Four Star Video Heaven has been a staple for Madison cinephiles since 1985. In addition to sating numerous movie cravings, the video-rental shop helped launch the careers of former employees like Dan Savage, writer of the nationally syndicated sex-advice column Savage Love and editorial director of Seattle's The Stranger. So when owner Lisa Brennan decided to throw in the towel, six employees refused to follow suit. Hoping to purchase the store, these staffers are doing a crowdfunding campaign through April 24.
The prospective buyers -- Nick Propheter, Helen Boldt, Lewis Peterson, Matt Hogan, Brittany Hofer and Andy Fox -- plan to turn Four Star into a worker-owned cooperative if their Indiegogo campaign succeeds. They seek $50,000 for an initial investment, which would help them renegotiate a lease at the end of April.
Beyond that, their mission is simple: to keep working at a place they believe in.
Fox calls Four Star a "cornerstone of downtown Madison."
"Our real motivation is not to make money for ourselves, but to keep this resource available to the public," he says.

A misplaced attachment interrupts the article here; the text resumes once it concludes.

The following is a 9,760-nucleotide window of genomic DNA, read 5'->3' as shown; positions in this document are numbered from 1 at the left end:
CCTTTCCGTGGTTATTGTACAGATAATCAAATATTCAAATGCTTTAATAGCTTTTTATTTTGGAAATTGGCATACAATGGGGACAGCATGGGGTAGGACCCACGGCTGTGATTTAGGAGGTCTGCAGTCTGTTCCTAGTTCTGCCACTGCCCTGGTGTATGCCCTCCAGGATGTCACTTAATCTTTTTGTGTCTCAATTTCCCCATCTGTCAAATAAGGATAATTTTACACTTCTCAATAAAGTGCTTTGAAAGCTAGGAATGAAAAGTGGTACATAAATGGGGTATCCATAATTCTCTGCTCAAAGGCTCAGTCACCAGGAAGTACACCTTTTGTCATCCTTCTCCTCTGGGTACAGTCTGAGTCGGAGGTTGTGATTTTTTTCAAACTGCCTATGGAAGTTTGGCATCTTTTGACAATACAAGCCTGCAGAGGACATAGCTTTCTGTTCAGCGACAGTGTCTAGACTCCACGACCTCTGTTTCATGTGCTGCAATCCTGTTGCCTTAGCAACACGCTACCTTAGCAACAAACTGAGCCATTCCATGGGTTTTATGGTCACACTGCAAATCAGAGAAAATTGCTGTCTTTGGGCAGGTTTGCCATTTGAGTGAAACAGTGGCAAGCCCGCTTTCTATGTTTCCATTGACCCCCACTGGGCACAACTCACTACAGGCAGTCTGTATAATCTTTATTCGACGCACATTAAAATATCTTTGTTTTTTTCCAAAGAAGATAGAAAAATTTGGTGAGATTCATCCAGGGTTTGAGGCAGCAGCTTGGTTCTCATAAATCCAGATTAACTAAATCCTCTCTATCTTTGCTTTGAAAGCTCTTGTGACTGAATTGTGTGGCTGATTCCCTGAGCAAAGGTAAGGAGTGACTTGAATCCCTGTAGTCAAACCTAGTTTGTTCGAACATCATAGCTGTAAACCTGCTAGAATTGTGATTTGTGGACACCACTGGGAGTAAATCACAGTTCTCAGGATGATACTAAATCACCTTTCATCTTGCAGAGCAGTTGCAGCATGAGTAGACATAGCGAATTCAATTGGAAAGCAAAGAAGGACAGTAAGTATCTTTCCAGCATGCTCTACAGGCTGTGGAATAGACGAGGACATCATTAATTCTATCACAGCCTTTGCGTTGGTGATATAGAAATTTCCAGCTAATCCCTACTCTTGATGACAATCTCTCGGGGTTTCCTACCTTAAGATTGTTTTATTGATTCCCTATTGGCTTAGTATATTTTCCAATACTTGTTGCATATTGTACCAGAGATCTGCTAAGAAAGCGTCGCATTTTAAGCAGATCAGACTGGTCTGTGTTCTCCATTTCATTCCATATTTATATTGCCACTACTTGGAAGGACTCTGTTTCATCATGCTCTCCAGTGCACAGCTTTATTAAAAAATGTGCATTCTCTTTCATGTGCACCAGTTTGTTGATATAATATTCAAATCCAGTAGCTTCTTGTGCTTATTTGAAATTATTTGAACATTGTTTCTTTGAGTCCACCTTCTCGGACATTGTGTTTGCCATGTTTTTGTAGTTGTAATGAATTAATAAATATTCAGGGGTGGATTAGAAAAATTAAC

Crowdfunding campaigns have become popular tools for local musicians and filmmakers, but bricks-and-mortar stores like Four Star face additional fundraising challenges. Though the prospective buyers affirm that the shop has a steady profit, and that they know how to run the business efficiently, they acknowledge that the building needs improvements and that the video library needs expansion.
"We should be able to focus our finances on preserving and augmenting this inimitable library," Fox says.
Should the funding campaign succeed, the group plan to upgrade the storefront at 449 State St. as soon as possible. According to Fox, this would include "remodeling the front of the store toward a research lounge with books for sale."
So how has Four Star hung on as video-streaming services like Netflix and Hulu have gained traction? Fox says that the shop is able to focus on film niches popular in Madison, and that its employees give the movie-browsing experience a personal touch.
"One reason we have outlasted other bricks-and-mortar stores is because of our focus on art movies, rare movies and just plain weird movies," Fox says. "While we won't deny that the convenience of streaming video is very popular, we can offer a genuine human interaction and an honest recommendation from someone who spends a lot of time with movies, as opposed to a computer program funneling a limited selection through an algorithm trying to guess what you like."
Fox adds that asking a knowledgeable human being for help can be more efficient than searching a database of titles on your own. After all, one of the biggest complaints about Netflix is that you're likely to spend as much time looking for movies as you do watching them.
"If you want something from us, there's no set of hoops you need to jump through. We're right here," he says.